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When would one be used? I don't understand the difference between them.

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up vote 2 down vote accepted

事【じ】 is a matter, so 大事【だいじ】means a "serious matter".

大【たい】した places less emphasis on the "matter" and more on being "big", so can simply mean "very" or "much".

As an example

国家安全保障【こっかあんぜんほしょう】の大事【だいじ】 - a matter of national security


彼女【かのじょ】は大【たい】した歌手【かしゅ】になるはず - she will definitely become a (very big) singer

As per their negative counterparts, I find that in a colloquial sentence the following would seem a bit more formal:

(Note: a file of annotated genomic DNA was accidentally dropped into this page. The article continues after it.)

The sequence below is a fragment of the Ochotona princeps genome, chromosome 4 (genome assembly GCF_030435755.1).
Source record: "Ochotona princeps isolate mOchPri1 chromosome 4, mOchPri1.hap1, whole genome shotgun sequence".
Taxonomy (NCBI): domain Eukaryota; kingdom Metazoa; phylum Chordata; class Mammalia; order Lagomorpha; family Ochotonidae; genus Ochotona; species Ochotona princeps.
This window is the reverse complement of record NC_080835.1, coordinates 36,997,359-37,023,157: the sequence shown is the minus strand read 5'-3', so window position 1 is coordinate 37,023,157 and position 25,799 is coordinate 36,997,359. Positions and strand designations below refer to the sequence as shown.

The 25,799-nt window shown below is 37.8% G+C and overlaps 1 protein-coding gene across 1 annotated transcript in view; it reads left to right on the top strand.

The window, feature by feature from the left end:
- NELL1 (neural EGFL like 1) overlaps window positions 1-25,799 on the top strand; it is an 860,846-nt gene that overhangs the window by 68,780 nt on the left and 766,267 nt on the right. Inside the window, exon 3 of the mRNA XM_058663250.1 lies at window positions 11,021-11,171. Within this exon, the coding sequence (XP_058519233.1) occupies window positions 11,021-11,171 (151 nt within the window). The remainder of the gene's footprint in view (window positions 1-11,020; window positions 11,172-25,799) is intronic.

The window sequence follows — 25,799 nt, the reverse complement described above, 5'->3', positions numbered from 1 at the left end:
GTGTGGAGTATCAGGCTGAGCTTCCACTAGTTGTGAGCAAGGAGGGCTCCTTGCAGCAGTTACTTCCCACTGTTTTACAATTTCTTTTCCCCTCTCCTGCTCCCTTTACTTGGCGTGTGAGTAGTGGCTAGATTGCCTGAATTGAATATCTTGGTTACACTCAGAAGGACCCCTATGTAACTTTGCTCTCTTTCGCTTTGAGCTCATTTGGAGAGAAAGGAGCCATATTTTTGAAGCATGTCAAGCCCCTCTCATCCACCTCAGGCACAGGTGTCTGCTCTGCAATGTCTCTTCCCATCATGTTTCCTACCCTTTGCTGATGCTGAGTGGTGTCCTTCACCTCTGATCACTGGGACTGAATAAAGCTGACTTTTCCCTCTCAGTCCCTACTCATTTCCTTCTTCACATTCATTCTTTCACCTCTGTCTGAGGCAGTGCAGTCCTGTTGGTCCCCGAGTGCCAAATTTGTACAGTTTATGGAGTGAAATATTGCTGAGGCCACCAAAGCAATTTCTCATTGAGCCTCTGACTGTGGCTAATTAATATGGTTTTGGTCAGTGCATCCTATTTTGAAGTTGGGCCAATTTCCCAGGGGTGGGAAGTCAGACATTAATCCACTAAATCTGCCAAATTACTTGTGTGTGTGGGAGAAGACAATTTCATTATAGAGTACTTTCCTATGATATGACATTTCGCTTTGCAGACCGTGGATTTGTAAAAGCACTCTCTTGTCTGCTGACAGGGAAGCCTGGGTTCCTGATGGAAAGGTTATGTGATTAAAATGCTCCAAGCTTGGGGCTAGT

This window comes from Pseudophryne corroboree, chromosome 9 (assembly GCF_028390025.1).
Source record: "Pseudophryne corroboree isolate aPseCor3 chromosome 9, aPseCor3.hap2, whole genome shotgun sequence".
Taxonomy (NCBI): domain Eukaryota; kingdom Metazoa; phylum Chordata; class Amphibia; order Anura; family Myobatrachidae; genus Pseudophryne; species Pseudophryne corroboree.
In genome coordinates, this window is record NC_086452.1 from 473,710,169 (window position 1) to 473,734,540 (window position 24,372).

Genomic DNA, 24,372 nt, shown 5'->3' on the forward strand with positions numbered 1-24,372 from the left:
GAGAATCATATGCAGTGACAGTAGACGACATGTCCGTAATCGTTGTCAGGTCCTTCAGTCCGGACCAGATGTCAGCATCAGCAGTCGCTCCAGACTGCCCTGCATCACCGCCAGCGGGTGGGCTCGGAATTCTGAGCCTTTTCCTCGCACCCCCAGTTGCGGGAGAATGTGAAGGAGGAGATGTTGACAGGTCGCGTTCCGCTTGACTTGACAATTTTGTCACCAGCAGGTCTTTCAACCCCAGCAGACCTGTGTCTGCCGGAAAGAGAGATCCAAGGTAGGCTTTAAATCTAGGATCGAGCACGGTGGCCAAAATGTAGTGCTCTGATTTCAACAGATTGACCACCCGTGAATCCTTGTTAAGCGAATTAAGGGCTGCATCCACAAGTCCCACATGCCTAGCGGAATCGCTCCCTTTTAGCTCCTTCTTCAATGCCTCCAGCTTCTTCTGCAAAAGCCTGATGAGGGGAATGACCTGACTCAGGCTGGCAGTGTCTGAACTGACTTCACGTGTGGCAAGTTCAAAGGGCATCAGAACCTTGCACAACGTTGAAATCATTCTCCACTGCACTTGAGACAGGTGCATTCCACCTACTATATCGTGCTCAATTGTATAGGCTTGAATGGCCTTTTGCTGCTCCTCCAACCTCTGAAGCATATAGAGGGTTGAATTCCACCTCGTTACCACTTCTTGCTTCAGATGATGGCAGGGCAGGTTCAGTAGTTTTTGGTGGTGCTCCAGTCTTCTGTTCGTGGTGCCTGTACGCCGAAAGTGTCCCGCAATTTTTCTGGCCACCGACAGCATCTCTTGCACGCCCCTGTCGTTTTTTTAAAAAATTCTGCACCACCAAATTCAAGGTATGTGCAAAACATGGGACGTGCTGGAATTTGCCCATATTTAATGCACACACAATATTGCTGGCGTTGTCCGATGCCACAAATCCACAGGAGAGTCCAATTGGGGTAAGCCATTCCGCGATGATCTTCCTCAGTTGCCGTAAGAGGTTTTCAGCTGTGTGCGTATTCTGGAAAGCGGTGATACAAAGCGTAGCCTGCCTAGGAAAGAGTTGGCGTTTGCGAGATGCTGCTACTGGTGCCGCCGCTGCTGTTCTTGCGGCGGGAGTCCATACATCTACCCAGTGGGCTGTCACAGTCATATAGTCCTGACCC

大事【だいじ】ではない ー (it's not a big issue)

whereas this sounds more natural:

大【たい】したこと(では)ない ー (no biggie)

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I've seen the last one shortened to 大したことない as well. – Kaji Apr 10 '14 at 21:29
Yep, I thought about that too. I've added the parentheses around the optional では – DaniG2k Apr 10 '14 at 21:31
Thank you! (need 4) – User4516 Apr 10 '14 at 23:03

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